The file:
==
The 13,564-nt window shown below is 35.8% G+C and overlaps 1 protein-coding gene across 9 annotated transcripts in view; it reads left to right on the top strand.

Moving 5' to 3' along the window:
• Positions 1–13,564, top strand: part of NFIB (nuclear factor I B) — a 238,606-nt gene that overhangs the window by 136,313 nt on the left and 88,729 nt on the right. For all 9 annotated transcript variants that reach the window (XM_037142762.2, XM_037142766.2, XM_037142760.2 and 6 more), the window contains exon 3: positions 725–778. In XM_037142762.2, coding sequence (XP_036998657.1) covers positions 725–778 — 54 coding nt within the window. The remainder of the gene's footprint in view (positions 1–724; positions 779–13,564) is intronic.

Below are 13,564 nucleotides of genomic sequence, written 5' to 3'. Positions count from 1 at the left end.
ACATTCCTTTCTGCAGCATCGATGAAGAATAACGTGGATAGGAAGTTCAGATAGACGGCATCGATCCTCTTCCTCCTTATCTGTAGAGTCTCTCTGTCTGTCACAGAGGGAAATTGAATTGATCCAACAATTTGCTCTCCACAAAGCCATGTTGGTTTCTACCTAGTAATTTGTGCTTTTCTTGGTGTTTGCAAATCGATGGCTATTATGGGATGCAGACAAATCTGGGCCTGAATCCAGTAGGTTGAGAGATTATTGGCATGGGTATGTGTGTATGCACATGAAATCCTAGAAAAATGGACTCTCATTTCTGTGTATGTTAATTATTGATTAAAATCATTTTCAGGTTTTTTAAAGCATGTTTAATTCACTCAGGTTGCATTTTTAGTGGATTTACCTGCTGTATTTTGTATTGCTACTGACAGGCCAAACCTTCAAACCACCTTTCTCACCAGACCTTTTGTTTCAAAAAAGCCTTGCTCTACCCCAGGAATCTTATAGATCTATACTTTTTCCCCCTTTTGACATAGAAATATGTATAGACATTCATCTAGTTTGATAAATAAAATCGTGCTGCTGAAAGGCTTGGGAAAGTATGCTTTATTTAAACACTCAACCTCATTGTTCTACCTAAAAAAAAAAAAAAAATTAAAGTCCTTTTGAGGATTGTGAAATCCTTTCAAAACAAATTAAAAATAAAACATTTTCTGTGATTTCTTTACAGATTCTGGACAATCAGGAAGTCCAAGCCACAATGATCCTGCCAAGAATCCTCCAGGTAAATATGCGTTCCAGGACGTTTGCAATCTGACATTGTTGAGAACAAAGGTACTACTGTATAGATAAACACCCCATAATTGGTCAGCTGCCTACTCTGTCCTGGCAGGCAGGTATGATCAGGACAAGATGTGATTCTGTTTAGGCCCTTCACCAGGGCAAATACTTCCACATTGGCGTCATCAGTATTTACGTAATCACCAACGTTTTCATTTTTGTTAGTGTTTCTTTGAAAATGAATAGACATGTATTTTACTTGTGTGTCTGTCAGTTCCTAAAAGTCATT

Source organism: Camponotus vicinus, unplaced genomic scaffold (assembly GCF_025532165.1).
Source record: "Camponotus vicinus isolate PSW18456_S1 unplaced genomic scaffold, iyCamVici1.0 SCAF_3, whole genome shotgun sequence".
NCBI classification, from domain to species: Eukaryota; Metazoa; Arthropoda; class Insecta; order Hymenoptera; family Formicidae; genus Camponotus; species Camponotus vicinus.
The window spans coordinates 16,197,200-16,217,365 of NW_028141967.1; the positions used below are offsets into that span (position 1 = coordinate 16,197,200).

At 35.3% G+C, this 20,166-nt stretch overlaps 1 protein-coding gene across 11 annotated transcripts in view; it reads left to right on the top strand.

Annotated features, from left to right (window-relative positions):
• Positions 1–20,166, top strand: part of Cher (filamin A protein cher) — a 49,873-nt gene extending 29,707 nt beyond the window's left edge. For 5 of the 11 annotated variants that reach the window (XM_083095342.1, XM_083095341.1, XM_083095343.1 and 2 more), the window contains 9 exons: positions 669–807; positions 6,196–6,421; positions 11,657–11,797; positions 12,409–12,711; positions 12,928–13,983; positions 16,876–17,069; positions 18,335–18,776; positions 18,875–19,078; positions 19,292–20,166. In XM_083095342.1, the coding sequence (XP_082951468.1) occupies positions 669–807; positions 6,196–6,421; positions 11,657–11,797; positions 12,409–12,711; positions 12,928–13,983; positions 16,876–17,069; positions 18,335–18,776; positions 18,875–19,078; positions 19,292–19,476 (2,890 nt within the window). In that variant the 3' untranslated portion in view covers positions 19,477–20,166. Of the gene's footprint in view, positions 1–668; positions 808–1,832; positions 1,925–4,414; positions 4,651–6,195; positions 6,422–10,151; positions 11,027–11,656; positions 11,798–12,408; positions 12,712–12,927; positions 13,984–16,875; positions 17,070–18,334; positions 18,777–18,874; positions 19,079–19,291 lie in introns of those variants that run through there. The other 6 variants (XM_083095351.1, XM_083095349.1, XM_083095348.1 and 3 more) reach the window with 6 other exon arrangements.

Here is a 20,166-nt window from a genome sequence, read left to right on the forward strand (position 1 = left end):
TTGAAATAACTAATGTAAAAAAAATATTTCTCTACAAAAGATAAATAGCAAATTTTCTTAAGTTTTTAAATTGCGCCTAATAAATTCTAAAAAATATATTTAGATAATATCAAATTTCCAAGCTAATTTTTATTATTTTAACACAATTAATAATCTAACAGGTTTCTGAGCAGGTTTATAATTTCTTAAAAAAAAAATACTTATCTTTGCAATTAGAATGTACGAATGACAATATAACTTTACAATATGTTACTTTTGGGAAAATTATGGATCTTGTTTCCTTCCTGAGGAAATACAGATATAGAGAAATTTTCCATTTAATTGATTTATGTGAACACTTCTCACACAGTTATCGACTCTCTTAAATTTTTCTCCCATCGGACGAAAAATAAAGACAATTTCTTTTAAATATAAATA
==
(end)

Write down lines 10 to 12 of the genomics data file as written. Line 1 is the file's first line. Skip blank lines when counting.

At 35.3% G+C, this 20,166-nt stretch overlaps 1 protein-coding gene across 11 annotated transcripts in view; it reads left to right on the top strand.

Annotated features, from left to right (window-relative positions):
• Positions 1–20,166, top strand: part of Cher (filamin A protein cher) — a 49,873-nt gene extending 29,707 nt beyond the window's left edge. For 5 of the 11 annotated variants that reach the window (XM_083095342.1, XM_083095341.1, XM_083095343.1 and 2 more), the window contains 9 exons: positions 669–807; positions 6,196–6,421; positions 11,657–11,797; positions 12,409–12,711; positions 12,928–13,983; positions 16,876–17,069; positions 18,335–18,776; positions 18,875–19,078; positions 19,292–20,166. In XM_083095342.1, the coding sequence (XP_082951468.1) occupies positions 669–807; positions 6,196–6,421; positions 11,657–11,797; positions 12,409–12,711; positions 12,928–13,983; positions 16,876–17,069; positions 18,335–18,776; positions 18,875–19,078; positions 19,292–19,476 (2,890 nt within the window). In that variant the 3' untranslated portion in view covers positions 19,477–20,166. Of the gene's footprint in view, positions 1–668; positions 808–1,832; positions 1,925–4,414; positions 4,651–6,195; positions 6,422–10,151; positions 11,027–11,656; positions 11,798–12,408; positions 12,712–12,927; positions 13,984–16,875; positions 17,070–18,334; positions 18,777–18,874; positions 19,079–19,291 lie in introns of those variants that run through there. The other 6 variants (XM_083095351.1, XM_083095349.1, XM_083095348.1 and 3 more) reach the window with 6 other exon arrangements.